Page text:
Ways to Reduce Trading Stress

By | June 14, 2014 12:19 pm

Trading offers a wide world of opportunities to traders new and experienced alike.

It’s unfortunate, but trading profitably with any level of consistency often takes time and effort for a trader to develop their approach. Along the way are many hurdles and perhaps even more unfortunately, quite a few of those hurdles can be self-imposed.

It’s not abnormal for a trader to become ‘their own worst enemy.’ And once a trader has begun that downward spiral of self-doubt coupled with eroding confidence, winning trades may seem like they can allude for eternity.

This is trading stress, and it’s an inevitable part of the game. But for traders to find the long-term success we spoke of above, precautions must be made to ensure that this trap of self-doubt does not snare another victim.

What follows are three of the most prominent ways that traders can reduce trading stress, allowing them to focus on what matters most.

Trust the Trading Plan

Do you have a trading plan? If not, you certainly should. This is advice that is similar to: ‘Eat your vegetables,’ or ‘get 8 hours of sleep per night,’ that we all know we should follow in interests of our long-term success, but for whatever reason we might find it difficult to actually do.

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Regardless of your background or experience level, you should have a trading plan. This functions like a trader’s ‘Constitution’ that defines how, why, and where you will be operating.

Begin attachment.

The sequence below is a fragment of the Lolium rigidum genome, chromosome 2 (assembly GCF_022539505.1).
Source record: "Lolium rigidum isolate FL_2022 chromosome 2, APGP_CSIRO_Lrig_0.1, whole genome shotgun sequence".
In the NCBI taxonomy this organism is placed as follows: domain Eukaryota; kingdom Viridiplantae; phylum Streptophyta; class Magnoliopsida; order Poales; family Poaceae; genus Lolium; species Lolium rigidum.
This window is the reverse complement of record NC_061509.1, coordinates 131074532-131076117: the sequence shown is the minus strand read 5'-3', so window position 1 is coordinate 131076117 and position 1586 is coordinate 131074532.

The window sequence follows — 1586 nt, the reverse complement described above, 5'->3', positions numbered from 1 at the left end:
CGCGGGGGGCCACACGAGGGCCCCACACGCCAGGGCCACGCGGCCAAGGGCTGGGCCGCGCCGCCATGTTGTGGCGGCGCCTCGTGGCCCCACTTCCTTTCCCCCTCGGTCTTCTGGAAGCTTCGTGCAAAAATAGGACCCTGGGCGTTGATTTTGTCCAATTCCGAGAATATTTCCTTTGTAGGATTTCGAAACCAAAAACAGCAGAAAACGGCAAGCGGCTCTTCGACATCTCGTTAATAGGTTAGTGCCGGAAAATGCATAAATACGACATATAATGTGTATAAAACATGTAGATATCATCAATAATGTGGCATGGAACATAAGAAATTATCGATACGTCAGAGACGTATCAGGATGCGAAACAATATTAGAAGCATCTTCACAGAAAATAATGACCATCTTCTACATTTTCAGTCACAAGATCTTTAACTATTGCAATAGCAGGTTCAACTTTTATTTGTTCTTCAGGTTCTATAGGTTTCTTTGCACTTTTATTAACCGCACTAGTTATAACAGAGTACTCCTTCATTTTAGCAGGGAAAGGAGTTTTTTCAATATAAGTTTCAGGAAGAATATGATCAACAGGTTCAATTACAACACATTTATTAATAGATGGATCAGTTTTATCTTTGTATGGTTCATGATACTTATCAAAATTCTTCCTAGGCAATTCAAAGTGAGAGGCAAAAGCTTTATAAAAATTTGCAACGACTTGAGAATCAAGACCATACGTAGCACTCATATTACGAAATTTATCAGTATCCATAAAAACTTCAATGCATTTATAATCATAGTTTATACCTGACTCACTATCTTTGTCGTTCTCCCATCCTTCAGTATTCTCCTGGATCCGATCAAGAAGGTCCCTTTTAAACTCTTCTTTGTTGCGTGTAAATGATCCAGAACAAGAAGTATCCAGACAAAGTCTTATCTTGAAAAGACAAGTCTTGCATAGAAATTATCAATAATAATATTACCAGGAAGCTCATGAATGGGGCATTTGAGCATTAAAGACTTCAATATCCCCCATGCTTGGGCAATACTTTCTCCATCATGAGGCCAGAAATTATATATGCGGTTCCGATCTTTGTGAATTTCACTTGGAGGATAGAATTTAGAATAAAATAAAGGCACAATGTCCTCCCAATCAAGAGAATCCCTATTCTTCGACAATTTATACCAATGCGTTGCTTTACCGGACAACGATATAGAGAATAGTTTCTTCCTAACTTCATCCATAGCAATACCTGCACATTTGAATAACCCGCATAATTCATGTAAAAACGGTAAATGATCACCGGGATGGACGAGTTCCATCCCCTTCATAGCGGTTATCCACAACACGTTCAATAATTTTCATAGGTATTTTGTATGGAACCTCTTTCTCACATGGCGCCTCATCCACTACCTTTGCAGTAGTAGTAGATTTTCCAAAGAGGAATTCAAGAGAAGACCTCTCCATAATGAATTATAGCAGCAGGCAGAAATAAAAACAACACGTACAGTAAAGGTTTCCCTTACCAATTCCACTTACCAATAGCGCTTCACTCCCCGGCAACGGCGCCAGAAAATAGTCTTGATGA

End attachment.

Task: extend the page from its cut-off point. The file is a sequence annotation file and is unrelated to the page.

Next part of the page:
You can write down your rules in your trading plan, such as “I will not allow one ‘idea (or trade)’ to take away more than 2% of my trading capital.”

This way, when you violate your own rules – you know for a fact that you did something that you hadn’t planned or wanted to do. You’ve violated your own constitution, and you know it.

Once you have a well written trading plan, you can simply follow and trust that the plan will work. 

Keep the Bigger Picture in Mind

I know that this sounds overly-simplistic, but this defines the conundrum that many new traders face. You cannot tell the future, yet – as a trader – your job is to risk your own money on future price movements that may or may not happen.

As human beings, we often equate success with ‘being right.’ And when trading, we often suffer from a degree of myopia, in which we want to try to see each and every trade to profitability.

This often means that when we have a losing trade, we hold on in the hope that prices move back in our direction so that we can close this out as a winner. We’re often displaying greed in these scenarios, when in fact we should be displaying fear.

Or, if we get a small gain in a trade, we often close it out quickly for the fear of price moving against us – becoming a loss. This is when we should be displaying greed, not fear; and default human nature often gives us the exact opposite of what we need.

But if you take a step back, you’ll probably realize that any one trade isn’t going to make your career, or have a large impact on your quality of life; at least it shouldn’t, and if it does, you are risking far too much on just one idea or hypothesis. Any one trade should be but one of a thousand insignificant trades that you place in your career.